Over the next several years, my partner and I were reminded of Uber's success every time we connected with our mutual friend, long past when it became a slightly painful joke.

What I missed about Uber.

There were two areas in which I greatly underestimated Uber: (i) its ability to create a robust, two-sided market and, (ii) its wily use of consumers to muscle its way into hostile markets.

Two-sided market: I was skeptical because Uber couldn't succeed unless it created a two-sided marketplace of drivers and riders. If most drivers shunned the company there would be no demand from riders. Likewise, if there was a dearth of riders there would be no incentive for drivers to sit idle, waiting for fares.

Although a number of very successful companies have pulled off two-sided markets (notably, Airbnb, eBay and Rincon portfolio company Tradesy), most startups lack the capital to achieve critical mass necessary. Uber's development of its marketplace is a textbook example of how to do it right.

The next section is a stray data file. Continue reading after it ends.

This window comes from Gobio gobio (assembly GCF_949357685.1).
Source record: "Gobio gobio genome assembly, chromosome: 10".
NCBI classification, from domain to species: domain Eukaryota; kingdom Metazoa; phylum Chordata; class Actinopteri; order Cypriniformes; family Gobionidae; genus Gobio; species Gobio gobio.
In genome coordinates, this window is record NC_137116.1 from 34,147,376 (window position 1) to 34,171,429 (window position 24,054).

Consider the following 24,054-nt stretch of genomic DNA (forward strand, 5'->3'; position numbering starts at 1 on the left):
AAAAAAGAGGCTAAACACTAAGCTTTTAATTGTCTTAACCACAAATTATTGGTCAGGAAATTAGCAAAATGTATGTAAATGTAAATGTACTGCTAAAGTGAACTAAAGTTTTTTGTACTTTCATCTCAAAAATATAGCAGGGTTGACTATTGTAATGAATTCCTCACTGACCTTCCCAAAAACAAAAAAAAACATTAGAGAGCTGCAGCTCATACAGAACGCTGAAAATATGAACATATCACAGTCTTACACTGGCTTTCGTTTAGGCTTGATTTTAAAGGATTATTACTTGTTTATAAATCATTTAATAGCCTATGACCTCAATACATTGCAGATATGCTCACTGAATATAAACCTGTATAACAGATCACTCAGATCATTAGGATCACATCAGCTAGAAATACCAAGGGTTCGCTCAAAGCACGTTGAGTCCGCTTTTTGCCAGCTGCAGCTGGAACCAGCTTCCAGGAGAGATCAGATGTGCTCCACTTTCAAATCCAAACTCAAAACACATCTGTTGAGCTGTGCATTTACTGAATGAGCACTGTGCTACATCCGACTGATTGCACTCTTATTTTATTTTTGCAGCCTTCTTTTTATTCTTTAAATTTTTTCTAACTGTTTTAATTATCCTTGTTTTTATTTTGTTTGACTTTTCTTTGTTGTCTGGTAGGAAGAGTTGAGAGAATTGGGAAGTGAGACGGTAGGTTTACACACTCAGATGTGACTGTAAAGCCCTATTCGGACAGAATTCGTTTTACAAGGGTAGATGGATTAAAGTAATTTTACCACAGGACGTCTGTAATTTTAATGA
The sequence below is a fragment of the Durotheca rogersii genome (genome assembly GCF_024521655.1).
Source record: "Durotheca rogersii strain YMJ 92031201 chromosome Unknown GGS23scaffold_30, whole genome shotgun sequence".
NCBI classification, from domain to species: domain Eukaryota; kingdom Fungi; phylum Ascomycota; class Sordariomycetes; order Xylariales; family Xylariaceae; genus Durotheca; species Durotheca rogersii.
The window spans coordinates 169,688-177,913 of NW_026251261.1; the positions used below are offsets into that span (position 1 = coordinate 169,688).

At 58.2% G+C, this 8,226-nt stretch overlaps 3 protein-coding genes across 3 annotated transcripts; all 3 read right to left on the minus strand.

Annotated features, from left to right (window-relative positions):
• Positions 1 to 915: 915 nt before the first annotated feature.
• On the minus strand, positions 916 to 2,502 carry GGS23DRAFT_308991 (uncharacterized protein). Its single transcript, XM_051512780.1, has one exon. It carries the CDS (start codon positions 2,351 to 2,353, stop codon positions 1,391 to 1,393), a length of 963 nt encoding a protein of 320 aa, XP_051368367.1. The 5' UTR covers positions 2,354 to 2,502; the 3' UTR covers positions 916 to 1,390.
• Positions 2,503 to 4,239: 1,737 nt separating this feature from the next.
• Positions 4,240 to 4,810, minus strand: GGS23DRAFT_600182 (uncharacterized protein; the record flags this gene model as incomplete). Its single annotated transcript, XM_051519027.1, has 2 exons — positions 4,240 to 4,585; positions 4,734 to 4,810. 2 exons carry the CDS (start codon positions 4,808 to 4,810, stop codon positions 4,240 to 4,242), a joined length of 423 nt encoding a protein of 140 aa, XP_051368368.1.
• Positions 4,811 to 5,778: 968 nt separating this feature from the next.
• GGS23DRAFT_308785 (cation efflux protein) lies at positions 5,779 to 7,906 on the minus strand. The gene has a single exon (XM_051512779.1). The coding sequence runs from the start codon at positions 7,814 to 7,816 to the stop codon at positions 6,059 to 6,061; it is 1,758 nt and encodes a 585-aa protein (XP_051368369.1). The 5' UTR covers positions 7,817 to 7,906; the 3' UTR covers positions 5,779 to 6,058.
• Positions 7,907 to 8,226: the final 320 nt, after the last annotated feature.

The company began operations in San Francisco, a tech savvy city with notoriously terrible taxi service and a concentrated downtown. Additionally, Uber initially focused on replacing limo-style town cars and thus appealed to a relatively small number of upscale riders who have smartphones and no worries about price.

Although it was a brilliant market entry strategy, it contributed to my misunderstanding of the opportunity. I viewed their value proposition as a town car substitute, rather than appreciating the larger opportunity to eventually cannibalize the taxi market.

It's possible I would have more fully understood the company's vision if had I spoke with Travis and not relied on my friend's secondhand description of the opportunity.